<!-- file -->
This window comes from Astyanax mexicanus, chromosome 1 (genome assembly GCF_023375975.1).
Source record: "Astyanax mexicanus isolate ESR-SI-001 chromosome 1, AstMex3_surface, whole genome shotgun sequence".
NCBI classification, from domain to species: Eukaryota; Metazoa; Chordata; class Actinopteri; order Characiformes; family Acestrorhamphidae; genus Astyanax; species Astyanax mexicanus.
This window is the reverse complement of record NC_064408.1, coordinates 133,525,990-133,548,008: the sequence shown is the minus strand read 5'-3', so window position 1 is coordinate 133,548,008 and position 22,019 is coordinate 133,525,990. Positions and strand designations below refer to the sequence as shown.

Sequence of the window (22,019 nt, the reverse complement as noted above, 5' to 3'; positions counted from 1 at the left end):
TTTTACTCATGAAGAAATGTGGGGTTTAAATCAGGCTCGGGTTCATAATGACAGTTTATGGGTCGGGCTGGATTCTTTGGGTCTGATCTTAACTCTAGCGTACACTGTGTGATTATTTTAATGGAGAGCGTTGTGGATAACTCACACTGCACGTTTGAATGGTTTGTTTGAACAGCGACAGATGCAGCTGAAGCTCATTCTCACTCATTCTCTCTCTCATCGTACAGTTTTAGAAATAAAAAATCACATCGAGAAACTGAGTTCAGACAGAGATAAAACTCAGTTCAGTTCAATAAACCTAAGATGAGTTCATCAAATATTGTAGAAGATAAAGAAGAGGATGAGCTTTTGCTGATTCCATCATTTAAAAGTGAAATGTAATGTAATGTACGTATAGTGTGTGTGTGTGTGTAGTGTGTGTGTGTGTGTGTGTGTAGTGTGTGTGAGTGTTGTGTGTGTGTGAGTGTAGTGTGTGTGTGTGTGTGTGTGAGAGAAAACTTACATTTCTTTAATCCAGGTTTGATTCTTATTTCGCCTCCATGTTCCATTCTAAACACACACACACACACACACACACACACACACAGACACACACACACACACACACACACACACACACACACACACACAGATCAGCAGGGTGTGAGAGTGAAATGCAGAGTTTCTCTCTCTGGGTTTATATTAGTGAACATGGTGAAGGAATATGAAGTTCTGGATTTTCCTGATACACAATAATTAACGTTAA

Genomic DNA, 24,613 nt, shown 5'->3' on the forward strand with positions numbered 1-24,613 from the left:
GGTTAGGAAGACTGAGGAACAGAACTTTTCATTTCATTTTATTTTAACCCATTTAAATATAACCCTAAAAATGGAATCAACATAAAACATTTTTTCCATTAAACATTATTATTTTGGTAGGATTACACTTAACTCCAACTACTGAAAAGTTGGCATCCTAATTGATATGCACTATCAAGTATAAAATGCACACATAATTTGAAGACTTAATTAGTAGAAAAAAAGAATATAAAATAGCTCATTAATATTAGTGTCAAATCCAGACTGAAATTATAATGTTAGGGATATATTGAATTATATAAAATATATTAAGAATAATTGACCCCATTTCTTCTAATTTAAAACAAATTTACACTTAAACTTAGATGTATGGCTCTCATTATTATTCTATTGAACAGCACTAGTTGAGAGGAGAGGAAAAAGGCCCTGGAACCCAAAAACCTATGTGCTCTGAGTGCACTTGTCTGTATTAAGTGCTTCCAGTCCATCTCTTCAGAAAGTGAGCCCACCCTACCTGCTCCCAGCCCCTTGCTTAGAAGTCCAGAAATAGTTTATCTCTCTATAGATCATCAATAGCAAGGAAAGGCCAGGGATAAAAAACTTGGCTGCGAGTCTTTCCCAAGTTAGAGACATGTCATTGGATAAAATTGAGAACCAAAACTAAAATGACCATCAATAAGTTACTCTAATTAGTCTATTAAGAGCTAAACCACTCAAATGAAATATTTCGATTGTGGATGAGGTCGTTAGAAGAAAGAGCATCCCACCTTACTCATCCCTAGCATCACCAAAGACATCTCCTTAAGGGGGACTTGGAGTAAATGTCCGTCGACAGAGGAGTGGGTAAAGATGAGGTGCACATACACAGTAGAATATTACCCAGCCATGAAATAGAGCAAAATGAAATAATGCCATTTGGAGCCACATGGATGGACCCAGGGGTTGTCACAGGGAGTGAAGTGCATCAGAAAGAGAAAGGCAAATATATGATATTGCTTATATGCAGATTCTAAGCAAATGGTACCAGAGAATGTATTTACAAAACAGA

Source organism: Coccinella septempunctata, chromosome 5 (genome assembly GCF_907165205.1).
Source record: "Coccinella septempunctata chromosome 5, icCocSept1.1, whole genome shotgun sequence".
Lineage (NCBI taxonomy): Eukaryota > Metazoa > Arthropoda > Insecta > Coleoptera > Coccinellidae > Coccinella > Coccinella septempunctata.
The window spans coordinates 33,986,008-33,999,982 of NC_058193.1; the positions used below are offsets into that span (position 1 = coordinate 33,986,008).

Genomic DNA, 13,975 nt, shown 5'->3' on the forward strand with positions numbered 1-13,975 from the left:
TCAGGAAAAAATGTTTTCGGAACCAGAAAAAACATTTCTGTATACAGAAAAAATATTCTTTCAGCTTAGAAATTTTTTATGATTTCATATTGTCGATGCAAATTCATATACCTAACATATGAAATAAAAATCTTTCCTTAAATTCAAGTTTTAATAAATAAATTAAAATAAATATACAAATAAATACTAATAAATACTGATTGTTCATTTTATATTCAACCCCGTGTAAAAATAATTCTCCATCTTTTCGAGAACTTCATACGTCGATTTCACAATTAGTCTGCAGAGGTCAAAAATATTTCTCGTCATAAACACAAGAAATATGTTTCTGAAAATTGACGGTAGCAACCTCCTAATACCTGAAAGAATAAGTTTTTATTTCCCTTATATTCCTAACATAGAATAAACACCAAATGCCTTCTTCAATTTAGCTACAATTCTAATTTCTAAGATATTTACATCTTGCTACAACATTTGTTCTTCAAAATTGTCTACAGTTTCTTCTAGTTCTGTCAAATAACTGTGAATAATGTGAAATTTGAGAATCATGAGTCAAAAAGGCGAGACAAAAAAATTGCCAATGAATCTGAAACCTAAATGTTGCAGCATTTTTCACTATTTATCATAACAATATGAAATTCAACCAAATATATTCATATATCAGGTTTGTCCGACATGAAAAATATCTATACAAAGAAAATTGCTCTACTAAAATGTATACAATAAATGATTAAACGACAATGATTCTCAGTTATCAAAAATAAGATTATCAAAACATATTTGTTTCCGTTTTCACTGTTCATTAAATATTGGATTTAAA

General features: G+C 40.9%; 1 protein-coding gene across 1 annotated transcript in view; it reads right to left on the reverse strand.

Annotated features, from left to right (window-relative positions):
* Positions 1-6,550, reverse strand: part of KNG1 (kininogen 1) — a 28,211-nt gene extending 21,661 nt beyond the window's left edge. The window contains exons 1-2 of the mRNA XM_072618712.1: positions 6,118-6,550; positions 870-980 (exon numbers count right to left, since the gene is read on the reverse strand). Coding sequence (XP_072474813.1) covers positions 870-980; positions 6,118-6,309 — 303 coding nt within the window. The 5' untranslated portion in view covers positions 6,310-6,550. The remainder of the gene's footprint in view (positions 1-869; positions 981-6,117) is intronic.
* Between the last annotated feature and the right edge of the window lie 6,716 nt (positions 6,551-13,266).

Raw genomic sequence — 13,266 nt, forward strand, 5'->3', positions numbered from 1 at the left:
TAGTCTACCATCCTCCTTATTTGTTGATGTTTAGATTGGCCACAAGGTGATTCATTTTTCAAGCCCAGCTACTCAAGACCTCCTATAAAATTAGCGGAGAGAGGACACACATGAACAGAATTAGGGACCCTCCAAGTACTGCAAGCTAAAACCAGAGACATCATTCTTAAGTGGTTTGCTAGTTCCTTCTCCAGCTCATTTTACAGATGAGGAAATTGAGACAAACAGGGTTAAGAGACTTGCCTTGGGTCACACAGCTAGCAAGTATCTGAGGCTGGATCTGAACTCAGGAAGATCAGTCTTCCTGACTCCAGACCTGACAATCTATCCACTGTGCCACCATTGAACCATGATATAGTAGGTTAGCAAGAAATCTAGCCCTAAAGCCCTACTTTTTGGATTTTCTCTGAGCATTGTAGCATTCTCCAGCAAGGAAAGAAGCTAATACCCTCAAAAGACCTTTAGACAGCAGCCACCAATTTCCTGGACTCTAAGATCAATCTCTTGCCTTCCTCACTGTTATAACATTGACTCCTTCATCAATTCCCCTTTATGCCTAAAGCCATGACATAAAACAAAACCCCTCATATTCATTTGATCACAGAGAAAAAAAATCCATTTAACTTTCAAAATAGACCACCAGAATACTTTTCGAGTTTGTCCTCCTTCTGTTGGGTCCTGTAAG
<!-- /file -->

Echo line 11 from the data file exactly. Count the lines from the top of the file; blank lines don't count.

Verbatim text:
Lineage (NCBI taxonomy): Eukaryota > Metazoa > Arthropoda > Insecta > Coleoptera > Coccinellidae > Coccinella > Coccinella septempunctata.